The Buddy Calvin Jones Caddo Collection contains several thousand objects and is one of the largest collections of Prehistoric artifacts in the region. Caddo ceramic vessels and tools dating from Early Caddo through Historic periods were donated to Gregg County Historical Museum (GCHM) in 2003. Buddy Calvin Jones excavated most of the artifacts during the 1950s and 1960s in northeast Texas, many in Gregg County.
In Spring 2014, after restoring the downstairs display area, the museum began developing a new exhibit to show a portion of this significant collection. The exhibit illuminates the rich heritage of East Texas' first peoples and the impact of the Caddo in Gregg County and beyond. Occupying the region from AD 800, the Caddo were known for their advanced farming techniques and beautiful pottery. The ceramics and tools these peoples left behind tell the story of their culture and their achievements.
This exhibition was made possible by the Museum's generous supporters and funding from the Patsy B. Hollandsworth Family Foundation and the Neil & June Killingsworth Memorial.
In compliance with Native American Graves Protection and Repatriation Act (NAGPRA), and in partnership with the Caddo Nation, GCHM has completed a full inventory and documentation of the Buddy Calvin Jones Caddo Collection with the assistance of archaeological consultants. The Museum has also received a National Trust for Historic Preservation grant to fund a docent manual and teacher curriculum guide related to the Collection. Additionally, a donation from the Patsy B. Hollandsworth Family Foundation to the Museum has provided proper climate control and shelving for its storage. The Museum intends to deliver workshops and programs related to the Collection and the remarkable culture of the Caddo people.
GCHM welcomes and encourages archaeologists, scholars and researchers to make use of its collections. We make every effort to accommodate requests, however, mitigating circumstances (including but not limited to inaccessibility, fragility, publication status, sacred nature, construction, and time constraints) may restrict access to some materials.
For general inquiries about access to the Buddy Calvin Jones Caddo Collection, please email Patti Haskins at firstname.lastname@example.org.
For specific requests, please download and complete the Request for Access to Collections form after reviewing the Access to Collections policy.
Completed forms may be submitted to email@example.com with the title of the form in the subject line.
Jones is a nationally and internationally recognized archaeologist. His findings on conquistador Hernando de Soto were recognized by the Florida Senate and published in the Spanish journal Revista de Arqueología in November 1988 and The Florida Anthropologist in June 1998. His research on the Caddo has been published in various journals and is of great importance to the field.
Jones was born in Longview, TX on October 31, 1938. His father was one-eighth Creek and his mother was one-quarter Cherokee; this ancestry fueled his desire to learn more about his Native American heritage. After he found his first "arrowhead" in 1945, at the age of 7, Jones spent his summer vacations in the East Texas woods on what he called "a dig." Returning home late in the evening, tired and dirty, he was always jubilant because his wagon was loaded with Native American artifacts.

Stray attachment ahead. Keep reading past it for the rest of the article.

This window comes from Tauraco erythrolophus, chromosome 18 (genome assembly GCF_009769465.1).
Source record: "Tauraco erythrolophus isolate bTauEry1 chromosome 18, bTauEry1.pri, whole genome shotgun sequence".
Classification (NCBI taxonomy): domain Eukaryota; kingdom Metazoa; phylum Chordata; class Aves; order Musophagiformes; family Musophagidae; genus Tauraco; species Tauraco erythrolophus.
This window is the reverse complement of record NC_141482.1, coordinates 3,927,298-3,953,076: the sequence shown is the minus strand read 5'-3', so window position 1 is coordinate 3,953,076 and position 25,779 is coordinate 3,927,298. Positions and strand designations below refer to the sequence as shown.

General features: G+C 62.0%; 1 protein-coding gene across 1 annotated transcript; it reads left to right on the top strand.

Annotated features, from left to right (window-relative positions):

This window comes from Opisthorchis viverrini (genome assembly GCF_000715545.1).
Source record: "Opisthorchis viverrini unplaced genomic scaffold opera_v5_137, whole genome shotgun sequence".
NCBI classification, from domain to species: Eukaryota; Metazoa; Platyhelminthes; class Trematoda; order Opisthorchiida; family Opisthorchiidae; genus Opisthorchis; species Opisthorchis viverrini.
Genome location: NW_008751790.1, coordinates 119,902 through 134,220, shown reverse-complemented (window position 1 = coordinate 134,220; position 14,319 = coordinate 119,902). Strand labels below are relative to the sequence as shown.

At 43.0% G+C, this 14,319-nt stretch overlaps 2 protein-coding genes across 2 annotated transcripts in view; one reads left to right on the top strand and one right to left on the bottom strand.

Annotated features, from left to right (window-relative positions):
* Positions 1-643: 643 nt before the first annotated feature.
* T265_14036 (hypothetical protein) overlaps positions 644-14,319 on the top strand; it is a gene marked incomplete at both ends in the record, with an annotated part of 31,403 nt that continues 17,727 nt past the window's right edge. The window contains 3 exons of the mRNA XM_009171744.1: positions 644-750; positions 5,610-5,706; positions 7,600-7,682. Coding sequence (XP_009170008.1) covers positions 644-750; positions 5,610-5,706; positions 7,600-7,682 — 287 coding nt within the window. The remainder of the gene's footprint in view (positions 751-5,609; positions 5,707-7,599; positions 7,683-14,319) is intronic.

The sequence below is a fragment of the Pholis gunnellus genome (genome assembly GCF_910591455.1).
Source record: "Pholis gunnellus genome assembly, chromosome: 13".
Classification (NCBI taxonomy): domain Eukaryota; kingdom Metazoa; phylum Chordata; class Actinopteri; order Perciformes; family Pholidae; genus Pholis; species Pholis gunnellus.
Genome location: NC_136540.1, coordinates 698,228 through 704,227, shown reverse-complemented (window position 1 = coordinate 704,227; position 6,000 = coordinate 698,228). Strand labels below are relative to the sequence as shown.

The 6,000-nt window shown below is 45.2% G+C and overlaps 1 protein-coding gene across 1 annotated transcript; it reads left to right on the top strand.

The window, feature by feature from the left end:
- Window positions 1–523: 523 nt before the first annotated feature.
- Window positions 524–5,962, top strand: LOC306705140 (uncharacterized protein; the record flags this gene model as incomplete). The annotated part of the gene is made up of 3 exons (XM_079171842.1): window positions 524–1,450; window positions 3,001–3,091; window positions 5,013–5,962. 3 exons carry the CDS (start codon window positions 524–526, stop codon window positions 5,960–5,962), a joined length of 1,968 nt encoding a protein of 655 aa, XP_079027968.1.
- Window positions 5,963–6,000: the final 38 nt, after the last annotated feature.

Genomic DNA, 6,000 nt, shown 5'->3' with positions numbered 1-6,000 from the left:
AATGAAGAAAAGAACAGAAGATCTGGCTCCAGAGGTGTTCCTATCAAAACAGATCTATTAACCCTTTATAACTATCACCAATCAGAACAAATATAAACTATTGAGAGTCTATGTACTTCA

In 1956, Jones helped establish the East Texas Archaeological Society in Tyler, Texas and in 1957, wrote his first publication, "The Grace Sites, Gregg, Texas," which was published in The Bulletin of the Texas Archaeological Society.
Jones studied anthropology at the University of Oklahoma where he received his Bachelor of Arts in 1961. He focused his studies on the Caddoan culture and its chronological placement in the development of Mississippian Native American life. After serving in the U.S. Army and working with the National Park Service, Jones began his post-graduate work in Anthropology at the University of Oklahoma where he received his Master of Arts in 1968. His thesis, The Kinsloe Focus: A Study of Seven Historic Caddoan Sites in Northeast Texas, continues to be an important reference work for this area.
In 1965, Jones married Patsy A. Olive, a gifted author and artist. The couple moved to Florida where Jones began his employment as an archaeologist for the state in 1968. Through patience and technique he refined his discovery technique to an art form. His efforts resulted in the location of about 1000 archaeological sites, over 40 of which were excavated, many under Jones' direct supervision.
In May 1990, Florida Senate Resolution 3088 recognized Jones for his archaeological achievements including the discovery and excavation of nine Spanish Missions in Leon and Jefferson Counties, the Desoto winter encampment in Tallahassee, and his work and cooperation with property owners and amateur archaeologists. Also in 1990, Jones received the Special Achievement Award for Historic Preservation from the Florida Heritage Foundation and the Historic Tallahassee Preservation Board.
Jones consistently involved the public in his efforts, and it was this spirit of sharing that was responsible for his many significant contributions. The Florida Archaeological Council presented Calvin with a Lifetime Achievement Award in May of 1998.
When Jones died, after a yearlong battle with cancer, his remains were sent back to Texas where he is buried.
It was often thought by his colleagues that Jones had mystical powers; it seemed he could spot and find, with uncanny accuracy, lost civilizations and cultures. In Jones' own words: "The archaeologist must be like a shaman; he must have a communion with the people who lived thousands of years ago."